`GOOD DAY!' said Monsieur Defarge, looking down at he white head that bent low over the shoemaking.
It was raised for a moment, and a very faint voice responded to the salutation, as if it were at a distance:
`You are still hard at work, I see?'
After a long silence, the head was lifted for another moment, and the voice replied, `Yes--I am working.' This time, a pair of haggard eyes had looked at the questioner, before the face had dropped again.
The faintness of the voice was pitiable and dreadful. It was not the faintness of physical weakness, though confinement and hard fare no doubt had their part in it. Its deplorable peculiarity was, that it was the faintness of solitude and disuse. It was like the last feeble echo of a sound made long and long ago. So entirely had it lost the life and resonance of the human voice, that it affected the senses like a once beautiful colour faded away into a poor weak stain. So sunken and suppressed it was, that it was like a voice under-ground. So expressive it was, of a hopeless and lost creature, that a famished traveller, wearied Out by lonely wandering in a wilderness, would have remembered home and friends in such a tone before lying down to die.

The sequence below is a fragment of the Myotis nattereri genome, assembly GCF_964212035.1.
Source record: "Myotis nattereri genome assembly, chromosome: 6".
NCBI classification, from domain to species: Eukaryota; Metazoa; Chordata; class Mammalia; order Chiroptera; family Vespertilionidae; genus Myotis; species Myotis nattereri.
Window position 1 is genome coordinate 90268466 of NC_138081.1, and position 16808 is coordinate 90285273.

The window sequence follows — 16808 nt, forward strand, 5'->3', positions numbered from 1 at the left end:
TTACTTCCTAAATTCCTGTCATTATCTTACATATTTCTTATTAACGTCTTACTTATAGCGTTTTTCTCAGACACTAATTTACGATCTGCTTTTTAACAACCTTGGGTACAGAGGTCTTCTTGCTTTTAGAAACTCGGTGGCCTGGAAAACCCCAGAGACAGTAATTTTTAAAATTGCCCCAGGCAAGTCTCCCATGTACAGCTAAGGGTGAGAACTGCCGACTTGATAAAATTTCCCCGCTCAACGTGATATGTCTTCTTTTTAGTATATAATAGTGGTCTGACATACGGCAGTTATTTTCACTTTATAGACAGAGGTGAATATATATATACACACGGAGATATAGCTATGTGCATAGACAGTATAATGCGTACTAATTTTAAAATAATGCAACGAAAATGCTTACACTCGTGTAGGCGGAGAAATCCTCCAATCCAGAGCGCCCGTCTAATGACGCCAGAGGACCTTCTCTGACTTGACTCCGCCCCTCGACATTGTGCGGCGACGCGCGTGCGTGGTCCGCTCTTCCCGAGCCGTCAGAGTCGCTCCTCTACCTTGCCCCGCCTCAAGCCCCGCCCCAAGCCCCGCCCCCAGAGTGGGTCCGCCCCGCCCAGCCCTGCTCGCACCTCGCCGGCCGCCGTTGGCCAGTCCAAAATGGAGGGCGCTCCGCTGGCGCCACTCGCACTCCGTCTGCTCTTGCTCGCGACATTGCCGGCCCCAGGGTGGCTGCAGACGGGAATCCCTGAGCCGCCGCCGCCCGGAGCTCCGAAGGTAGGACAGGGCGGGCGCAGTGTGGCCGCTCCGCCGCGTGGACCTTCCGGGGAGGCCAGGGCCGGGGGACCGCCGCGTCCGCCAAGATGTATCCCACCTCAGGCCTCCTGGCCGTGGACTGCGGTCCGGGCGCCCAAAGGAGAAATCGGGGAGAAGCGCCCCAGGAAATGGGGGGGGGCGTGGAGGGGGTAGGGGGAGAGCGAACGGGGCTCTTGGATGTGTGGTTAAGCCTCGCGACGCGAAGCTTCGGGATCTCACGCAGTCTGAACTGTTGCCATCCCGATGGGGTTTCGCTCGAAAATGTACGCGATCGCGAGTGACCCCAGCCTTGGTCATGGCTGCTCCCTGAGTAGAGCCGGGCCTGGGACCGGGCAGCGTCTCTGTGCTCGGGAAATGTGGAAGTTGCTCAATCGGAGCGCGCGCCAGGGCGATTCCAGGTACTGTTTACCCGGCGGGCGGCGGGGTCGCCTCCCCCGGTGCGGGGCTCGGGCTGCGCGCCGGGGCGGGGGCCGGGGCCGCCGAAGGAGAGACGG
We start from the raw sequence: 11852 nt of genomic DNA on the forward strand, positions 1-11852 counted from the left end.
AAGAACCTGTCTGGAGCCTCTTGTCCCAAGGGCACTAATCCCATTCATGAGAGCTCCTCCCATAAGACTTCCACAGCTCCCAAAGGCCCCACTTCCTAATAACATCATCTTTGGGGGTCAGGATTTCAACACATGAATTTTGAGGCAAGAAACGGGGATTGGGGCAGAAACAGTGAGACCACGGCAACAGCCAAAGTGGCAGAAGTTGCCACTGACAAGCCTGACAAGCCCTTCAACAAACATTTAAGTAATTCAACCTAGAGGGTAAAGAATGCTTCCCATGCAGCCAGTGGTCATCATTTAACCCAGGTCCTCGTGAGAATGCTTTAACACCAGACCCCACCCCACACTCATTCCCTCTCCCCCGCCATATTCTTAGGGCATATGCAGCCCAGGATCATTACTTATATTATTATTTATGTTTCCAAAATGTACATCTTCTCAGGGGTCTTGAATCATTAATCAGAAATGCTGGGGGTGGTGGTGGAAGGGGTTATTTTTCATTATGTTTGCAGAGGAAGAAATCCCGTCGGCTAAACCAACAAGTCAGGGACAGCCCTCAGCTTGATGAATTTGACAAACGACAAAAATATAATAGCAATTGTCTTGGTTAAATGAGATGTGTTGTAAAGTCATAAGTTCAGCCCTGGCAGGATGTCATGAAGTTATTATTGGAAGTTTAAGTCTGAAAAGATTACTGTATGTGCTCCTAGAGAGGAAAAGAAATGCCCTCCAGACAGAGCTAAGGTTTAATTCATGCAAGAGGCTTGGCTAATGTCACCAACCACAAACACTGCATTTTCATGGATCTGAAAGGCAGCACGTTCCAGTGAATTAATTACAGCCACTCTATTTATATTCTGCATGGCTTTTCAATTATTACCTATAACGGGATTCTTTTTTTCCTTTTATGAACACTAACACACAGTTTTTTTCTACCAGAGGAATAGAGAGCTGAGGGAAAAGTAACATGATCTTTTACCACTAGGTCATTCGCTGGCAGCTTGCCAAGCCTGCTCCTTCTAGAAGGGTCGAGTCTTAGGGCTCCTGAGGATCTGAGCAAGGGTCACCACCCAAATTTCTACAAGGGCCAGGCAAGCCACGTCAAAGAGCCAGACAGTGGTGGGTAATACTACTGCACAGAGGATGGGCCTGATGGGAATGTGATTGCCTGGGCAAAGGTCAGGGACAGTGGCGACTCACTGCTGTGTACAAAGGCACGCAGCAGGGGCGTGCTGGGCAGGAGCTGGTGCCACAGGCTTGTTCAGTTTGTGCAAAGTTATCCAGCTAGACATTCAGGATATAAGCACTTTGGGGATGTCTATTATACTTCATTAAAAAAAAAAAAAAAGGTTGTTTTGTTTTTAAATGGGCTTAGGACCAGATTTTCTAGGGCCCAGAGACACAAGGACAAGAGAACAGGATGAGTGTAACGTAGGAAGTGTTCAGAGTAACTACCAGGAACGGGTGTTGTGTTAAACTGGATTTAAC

Some minutes of silent work had passed: and the haggard eyes had looked up again: not with any interest or curiosity, but with a dull mechanical perception, beforehand, that the spot where the only visitor they were aware of had stood, was not yet empty.
`I want,' said Defarge, who had not removed his gaze from the shoemaker, `to let in a little more light here. You can bear a little more?'
The shoemaker stopped his work; looked with a vacant air of listening, at the floor on one side of him; then similarly, at the floor on the other side of him; then, upward at the speaker.